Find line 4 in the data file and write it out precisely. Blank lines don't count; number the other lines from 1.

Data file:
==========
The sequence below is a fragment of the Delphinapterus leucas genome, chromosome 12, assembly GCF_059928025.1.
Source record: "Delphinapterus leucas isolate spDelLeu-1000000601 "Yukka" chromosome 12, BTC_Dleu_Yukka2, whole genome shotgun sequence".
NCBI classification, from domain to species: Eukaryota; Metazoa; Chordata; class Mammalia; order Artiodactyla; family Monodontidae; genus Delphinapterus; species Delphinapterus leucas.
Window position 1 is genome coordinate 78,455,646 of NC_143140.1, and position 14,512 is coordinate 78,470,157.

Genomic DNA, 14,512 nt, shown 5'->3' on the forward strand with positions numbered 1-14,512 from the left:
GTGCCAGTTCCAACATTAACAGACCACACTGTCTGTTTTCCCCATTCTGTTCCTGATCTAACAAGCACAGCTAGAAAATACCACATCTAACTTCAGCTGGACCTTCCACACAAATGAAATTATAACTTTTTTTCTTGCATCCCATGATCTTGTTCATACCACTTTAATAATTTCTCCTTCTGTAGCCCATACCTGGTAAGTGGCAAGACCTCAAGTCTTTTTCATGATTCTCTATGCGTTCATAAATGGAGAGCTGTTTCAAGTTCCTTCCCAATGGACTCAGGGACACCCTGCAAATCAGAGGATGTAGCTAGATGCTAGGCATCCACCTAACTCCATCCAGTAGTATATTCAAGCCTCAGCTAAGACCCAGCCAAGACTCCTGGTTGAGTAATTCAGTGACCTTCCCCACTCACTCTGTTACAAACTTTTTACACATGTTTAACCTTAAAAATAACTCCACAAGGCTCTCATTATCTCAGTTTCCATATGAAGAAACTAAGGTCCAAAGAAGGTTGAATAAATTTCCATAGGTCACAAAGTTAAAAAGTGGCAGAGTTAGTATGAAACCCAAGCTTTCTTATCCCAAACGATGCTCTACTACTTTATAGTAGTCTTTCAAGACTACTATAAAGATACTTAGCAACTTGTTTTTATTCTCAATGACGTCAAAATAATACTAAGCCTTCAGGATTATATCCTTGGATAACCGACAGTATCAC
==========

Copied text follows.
Window position 1 is genome coordinate 78,455,646 of NC_143140.1, and position 14,512 is coordinate 78,470,157.